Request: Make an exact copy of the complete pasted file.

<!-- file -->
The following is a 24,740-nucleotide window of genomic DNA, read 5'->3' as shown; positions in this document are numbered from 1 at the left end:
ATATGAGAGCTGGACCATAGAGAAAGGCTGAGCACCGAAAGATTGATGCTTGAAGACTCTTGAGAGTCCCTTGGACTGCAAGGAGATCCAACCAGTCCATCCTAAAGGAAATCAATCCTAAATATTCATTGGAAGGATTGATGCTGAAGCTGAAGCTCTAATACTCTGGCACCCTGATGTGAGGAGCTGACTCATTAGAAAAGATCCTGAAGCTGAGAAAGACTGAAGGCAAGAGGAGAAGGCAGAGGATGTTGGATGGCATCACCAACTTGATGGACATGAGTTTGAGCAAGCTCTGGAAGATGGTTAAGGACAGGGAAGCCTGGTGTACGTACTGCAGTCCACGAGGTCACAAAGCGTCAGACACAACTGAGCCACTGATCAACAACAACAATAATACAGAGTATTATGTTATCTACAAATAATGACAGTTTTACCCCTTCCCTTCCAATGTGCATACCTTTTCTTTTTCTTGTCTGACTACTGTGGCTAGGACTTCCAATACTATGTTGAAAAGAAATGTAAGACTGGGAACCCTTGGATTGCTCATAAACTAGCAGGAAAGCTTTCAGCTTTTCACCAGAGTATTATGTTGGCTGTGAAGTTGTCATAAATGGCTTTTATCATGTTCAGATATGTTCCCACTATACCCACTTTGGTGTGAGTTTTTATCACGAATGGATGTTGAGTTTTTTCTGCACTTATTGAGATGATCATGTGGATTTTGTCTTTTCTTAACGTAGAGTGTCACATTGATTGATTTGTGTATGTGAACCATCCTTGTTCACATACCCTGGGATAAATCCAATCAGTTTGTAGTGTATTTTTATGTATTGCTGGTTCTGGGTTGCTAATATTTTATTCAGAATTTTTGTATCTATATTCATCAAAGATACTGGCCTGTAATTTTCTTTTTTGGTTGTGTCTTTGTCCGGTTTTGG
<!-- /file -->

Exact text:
The following is a 24,740-nucleotide window of genomic DNA, read 5'->3' as shown; positions in this document are numbered from 1 at the left end:
ATATGAGAGCTGGACCATAGAGAAAGGCTGAGCACCGAAAGATTGATGCTTGAAGACTCTTGAGAGTCCCTTGGACTGCAAGGAGATCCAACCAGTCCATCCTAAAGGAAATCAATCCTAAATATTCATTGGAAGGATTGATGCTGAAGCTGAAGCTCTAATACTCTGGCACCCTGATGTGAGGAGCTGACTCATTAGAAAAGATCCTGAAGCTGAGAAAGACTGAAGGCAAGAGGAGAAGGCAGAGGATGTTGGATGGCATCACCAACTTGATGGACATGAGTTTGAGCAAGCTCTGGAAGATGGTTAAGGACAGGGAAGCCTGGTGTACGTACTGCAGTCCACGAGGTCACAAAGCGTCAGACACAACTGAGCCACTGATCAACAACAACAATAATACAGAGTATTATGTTATCTACAAATAATGACAGTTTTACCCCTTCCCTTCCAATGTGCATACCTTTTCTTTTTCTTGTCTGACTACTGTGGCTAGGACTTCCAATACTATGTTGAAAAGAAATGTAAGACTGGGAACCCTTGGATTGCTCATAAACTAGCAGGAAAGCTTTCAGCTTTTCACCAGAGTATTATGTTGGCTGTGAAGTTGTCATAAATGGCTTTTATCATGTTCAGATATGTTCCCACTATACCCACTTTGGTGTGAGTTTTTATCACGAATGGATGTTGAGTTTTTTCTGCACTTATTGAGATGATCATGTGGATTTTGTCTTTTCTTAACGTAGAGTGTCACATTGATTGATTTGTGTATGTGAACCATCCTTGTTCACATACCCTGGGATAAATCCAATCAGTTTGTAGTGTATTTTTATGTATTGCTGGTTCTGGGTTGCTAATATTTTATTCAGAATTTTTGTATCTATATTCATCAAAGATACTGGCCTGTAATTTTCTTTTTTGGTTGTGTCTTTGTCCGGTTTTGG